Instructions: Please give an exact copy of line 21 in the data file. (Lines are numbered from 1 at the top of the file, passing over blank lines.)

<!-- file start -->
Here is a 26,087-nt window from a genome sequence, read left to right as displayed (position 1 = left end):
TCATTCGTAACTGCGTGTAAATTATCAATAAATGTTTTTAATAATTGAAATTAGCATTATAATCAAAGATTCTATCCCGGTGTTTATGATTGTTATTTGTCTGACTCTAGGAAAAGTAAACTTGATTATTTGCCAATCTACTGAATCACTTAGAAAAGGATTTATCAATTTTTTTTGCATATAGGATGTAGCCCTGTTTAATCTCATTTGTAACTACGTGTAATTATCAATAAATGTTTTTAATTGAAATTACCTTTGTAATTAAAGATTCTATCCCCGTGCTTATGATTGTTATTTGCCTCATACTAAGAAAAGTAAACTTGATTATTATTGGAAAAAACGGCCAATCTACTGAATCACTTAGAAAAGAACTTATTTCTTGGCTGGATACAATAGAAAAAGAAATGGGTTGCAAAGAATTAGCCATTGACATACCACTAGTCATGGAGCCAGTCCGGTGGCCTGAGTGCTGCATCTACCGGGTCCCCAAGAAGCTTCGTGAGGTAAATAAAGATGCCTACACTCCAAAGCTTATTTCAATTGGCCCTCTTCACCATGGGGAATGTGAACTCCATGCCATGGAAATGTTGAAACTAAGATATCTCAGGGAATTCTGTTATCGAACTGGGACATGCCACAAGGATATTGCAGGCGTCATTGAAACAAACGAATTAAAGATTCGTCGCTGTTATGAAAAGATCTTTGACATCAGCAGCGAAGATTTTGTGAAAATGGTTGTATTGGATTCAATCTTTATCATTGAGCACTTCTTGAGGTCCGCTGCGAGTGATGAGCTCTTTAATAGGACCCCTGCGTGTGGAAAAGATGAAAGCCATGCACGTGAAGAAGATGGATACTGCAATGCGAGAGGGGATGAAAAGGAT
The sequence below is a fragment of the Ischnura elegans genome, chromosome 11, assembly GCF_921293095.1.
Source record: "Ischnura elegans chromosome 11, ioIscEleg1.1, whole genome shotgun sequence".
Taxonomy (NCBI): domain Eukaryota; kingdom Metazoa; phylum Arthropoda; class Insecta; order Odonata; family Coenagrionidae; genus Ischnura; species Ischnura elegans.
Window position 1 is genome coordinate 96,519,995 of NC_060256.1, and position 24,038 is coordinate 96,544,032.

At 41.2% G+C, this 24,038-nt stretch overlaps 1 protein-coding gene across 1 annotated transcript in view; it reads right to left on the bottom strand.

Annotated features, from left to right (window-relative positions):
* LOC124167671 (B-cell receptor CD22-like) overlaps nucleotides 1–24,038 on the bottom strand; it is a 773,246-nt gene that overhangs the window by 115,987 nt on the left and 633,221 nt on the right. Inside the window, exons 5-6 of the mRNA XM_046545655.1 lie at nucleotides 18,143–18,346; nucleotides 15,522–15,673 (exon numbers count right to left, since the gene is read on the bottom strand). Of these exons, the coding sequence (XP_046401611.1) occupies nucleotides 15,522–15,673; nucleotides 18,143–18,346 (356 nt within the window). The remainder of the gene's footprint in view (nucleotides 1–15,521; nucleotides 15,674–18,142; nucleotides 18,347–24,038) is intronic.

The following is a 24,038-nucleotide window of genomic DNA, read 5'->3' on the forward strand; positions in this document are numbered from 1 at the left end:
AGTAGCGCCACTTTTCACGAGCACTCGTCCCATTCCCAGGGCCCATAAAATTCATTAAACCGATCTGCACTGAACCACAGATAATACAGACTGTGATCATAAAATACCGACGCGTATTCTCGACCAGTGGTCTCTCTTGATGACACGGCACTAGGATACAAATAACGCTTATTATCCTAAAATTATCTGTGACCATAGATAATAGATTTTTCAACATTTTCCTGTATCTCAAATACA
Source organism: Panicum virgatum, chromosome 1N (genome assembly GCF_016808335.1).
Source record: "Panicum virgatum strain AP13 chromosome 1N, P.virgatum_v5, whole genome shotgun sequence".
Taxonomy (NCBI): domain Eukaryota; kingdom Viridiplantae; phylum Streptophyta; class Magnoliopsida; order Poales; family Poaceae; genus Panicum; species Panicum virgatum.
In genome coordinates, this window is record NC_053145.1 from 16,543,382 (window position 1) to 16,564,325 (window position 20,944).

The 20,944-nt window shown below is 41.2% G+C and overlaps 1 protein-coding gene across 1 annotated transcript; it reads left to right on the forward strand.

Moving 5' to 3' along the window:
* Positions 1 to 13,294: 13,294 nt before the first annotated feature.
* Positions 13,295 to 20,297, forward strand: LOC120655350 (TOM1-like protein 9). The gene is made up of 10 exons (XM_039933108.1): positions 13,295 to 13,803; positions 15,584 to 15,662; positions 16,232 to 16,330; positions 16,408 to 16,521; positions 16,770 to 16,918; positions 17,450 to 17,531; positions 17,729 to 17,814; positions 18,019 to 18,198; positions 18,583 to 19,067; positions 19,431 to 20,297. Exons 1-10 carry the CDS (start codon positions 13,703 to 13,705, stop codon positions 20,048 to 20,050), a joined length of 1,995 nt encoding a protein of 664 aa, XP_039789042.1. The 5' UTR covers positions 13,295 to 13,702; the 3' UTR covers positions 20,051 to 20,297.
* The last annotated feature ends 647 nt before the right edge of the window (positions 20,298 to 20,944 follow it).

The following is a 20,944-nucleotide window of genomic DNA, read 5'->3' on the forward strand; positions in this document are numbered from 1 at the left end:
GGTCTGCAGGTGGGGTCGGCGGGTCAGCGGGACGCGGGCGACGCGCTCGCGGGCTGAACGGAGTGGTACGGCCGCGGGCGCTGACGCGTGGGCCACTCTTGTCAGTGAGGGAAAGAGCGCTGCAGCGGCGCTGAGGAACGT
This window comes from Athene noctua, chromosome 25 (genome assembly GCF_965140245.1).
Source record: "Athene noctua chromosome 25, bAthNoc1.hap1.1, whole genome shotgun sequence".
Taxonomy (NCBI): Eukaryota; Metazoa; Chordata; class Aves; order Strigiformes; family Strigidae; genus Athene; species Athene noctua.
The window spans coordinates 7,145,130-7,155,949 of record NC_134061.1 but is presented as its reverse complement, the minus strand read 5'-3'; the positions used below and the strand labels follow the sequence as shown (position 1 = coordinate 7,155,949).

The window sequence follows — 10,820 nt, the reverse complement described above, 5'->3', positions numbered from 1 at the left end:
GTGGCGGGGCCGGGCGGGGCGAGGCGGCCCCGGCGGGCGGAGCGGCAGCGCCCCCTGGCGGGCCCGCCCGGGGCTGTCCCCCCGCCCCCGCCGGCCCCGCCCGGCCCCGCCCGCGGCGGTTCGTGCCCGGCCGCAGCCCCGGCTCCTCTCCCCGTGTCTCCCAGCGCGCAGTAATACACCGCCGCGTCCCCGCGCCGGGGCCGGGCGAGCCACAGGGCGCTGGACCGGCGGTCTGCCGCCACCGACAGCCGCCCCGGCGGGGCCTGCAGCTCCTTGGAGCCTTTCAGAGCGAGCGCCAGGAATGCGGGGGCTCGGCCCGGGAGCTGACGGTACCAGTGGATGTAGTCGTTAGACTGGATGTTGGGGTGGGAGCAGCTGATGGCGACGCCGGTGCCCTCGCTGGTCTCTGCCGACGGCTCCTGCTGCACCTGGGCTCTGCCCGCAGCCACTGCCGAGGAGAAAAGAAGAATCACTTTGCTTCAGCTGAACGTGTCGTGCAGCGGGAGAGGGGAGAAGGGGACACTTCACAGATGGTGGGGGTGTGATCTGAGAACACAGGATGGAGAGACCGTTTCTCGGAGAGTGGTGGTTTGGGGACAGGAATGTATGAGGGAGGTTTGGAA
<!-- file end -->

The following is a 20,944-nucleotide window of genomic DNA, read 5'->3' on the forward strand; positions in this document are numbered from 1 at the left end: